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Dryophytes squirellus 

Scope: Global
Language: English
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Taxonomy [top]

Kingdom Phylum Class Order Family
Animalia Chordata Amphibia Anura Hylidae

Scientific Name: Dryophytes squirellus
Species Authority: (Bosc, 1800)
Common Name(s):
English Squirrel Treefrog
Synonym(s):
Hyla squirella Bosc, 1800
Taxonomic Source(s): Frost, D.R. 2017. Amphibian Species of the World: an Online Reference. Version 6.0 (10 March 2017). American Museum of Natural History, New York, USA Available at: http://research.amnh.org/herpetology/amphibia/index.html.
Taxonomic Notes: The genus Dryophytes was resurrected from synonymy under Hyla by Duellman et al. (2016) and this species was transferred from Hyla to Dryophytes.

Assessment Information [top]

Red List Category & Criteria: Least Concern ver 3.1
Year Published: 2017
Date Assessed: 2004-04-30
Annotations:
Needs updating
Assessor(s): Hammerson, G.A. & Hedges, B.
Reviewer(s): Stuart, S.N., Chanson, J.S., Cox, N.A. & Young, B.E.
Justification:
Listed as Least Concern in view of its wide distribution, tolerance of a broad range of habitats, presumed large population, and because it is unlikely to be declining fast enough to qualify for listing in a more threatened category.

Geographic Range [top]

Range Description:This species is known from Coastal Plain of the eastern USA from southeastern Virginia to Florida Keys, west to southeastern Texas (Conant and Collins, 1991). There are isolated occurrences in Mississippi, North Carolina, and northern Virginia. It is introduced on Grand Bahama Island and Little Bahama Bank (Schwartz and Henderson, 1991).
Countries occurrence:
Native:
United States
Introduced:
Bahamas
Additional data:
Range Map:Click here to open the map viewer and explore range.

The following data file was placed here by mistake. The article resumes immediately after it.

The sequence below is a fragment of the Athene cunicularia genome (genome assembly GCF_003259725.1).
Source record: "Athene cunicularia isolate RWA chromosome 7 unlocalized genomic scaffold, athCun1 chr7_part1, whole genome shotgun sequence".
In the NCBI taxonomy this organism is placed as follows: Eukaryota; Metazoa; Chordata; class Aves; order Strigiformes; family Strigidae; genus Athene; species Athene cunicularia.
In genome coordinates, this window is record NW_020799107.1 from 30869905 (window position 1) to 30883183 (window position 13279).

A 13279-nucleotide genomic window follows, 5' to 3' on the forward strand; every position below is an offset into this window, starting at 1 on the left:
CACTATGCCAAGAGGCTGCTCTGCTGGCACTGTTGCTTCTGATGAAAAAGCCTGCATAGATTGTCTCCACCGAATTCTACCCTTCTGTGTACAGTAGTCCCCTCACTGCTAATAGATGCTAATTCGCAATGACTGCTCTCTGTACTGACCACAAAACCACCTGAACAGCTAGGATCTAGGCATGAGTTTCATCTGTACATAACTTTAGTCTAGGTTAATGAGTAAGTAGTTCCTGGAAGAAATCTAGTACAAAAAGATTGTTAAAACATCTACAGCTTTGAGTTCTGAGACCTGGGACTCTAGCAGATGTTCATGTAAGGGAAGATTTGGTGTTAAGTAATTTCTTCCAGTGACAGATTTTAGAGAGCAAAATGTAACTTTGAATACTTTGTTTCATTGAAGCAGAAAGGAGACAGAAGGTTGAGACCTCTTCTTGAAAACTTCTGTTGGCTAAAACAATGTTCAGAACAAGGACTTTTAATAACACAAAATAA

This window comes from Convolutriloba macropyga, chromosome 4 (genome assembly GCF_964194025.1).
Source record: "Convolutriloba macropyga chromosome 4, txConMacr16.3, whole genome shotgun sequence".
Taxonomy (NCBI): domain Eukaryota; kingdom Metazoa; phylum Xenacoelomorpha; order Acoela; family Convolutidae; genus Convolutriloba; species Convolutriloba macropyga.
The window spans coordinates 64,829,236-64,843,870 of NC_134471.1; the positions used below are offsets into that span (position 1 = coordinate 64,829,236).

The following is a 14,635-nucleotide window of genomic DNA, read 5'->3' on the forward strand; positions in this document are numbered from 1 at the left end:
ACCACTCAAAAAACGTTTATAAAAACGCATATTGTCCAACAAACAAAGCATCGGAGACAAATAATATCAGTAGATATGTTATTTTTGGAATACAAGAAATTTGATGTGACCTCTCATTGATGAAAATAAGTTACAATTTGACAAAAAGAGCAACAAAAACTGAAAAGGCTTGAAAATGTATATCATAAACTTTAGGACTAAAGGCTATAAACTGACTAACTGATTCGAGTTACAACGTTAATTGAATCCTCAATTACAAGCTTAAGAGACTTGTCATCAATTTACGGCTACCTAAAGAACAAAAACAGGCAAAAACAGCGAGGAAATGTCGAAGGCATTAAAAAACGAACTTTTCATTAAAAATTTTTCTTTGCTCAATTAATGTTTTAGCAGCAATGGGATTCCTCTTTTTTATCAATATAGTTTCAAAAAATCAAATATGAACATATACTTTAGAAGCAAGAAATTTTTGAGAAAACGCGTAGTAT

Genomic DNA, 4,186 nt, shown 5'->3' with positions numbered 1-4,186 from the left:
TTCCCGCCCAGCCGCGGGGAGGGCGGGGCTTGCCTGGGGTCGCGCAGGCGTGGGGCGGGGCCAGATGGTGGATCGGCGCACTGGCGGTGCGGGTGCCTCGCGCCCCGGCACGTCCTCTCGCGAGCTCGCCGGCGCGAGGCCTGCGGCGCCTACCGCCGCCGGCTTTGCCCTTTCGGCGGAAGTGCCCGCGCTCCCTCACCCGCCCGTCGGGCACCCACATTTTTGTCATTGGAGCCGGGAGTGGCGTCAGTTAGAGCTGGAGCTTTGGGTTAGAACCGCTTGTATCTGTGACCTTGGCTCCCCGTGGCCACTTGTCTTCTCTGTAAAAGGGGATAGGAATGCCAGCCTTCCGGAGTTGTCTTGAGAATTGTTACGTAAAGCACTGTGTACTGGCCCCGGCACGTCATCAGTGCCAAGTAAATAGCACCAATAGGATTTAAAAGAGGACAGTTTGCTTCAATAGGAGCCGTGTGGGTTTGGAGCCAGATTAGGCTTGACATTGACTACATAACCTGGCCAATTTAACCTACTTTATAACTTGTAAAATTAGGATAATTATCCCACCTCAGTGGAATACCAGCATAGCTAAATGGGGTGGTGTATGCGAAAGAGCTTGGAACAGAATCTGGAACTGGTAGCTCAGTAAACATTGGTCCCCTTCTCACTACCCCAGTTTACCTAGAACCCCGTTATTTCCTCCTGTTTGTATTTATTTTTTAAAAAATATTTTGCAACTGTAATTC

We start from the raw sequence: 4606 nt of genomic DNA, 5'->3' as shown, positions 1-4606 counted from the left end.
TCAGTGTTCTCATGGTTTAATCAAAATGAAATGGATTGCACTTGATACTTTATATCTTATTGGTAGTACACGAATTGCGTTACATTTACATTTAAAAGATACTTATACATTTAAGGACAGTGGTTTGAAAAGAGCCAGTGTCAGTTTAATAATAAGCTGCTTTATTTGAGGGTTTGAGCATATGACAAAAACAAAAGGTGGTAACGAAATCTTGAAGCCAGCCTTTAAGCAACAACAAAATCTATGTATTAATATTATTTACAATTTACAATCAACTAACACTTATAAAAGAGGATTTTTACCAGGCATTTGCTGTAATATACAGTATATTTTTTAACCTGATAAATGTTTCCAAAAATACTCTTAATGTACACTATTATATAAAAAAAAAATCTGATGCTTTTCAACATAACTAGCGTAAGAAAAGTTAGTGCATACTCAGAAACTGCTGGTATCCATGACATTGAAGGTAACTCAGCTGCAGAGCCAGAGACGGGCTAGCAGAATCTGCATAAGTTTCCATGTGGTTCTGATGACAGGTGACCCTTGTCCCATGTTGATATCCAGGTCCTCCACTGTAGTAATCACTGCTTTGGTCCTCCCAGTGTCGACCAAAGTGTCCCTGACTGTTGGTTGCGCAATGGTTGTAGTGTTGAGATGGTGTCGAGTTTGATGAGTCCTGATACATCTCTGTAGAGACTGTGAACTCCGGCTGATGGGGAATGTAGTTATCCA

Population [top]

Population:Often abundant, these species populations are likely to be stable.
Current Population Trend:Stable
Additional data:
Population severely fragmented:No

Habitat and Ecology [top]

Habitat and Ecology:Open woods, cities, and towns; thick low vegetation near water; wherever there is adequate moisture, hiding places, nearby standing water, and insect food. When inactive, hides under loose bark, palm leaves, in tree holes, in gardens, and in other protected sites. There is a non-breeding "rain call" given by males from trees and bushes when rainfall is impending. Eggs and larvae develop in flooded roadside ditches, flat woods ponds, swamps, and small, semi permanent stock-watering ponds. Males call from debris and twigs above water, on ground near water, or hidden in grass clumps adjacent to permanent or temporary rain pools of moderate depth (Schwartz and Henderson 1991).
Systems:Terrestrial; Freshwater

Threats [top]

Major Threat(s): There are no major pervasive threats. It adapts to moderate habitat disturbance.

Conservation Actions [top]

Conservation Actions: There are no conservation measures needed.

Citation: Hammerson, G.A. & Hedges, B. 2017. Dryophytes squirellus. The IUCN Red List of Threatened Species 2017: e.T55662A112715025. . Downloaded on 24 May 2017.
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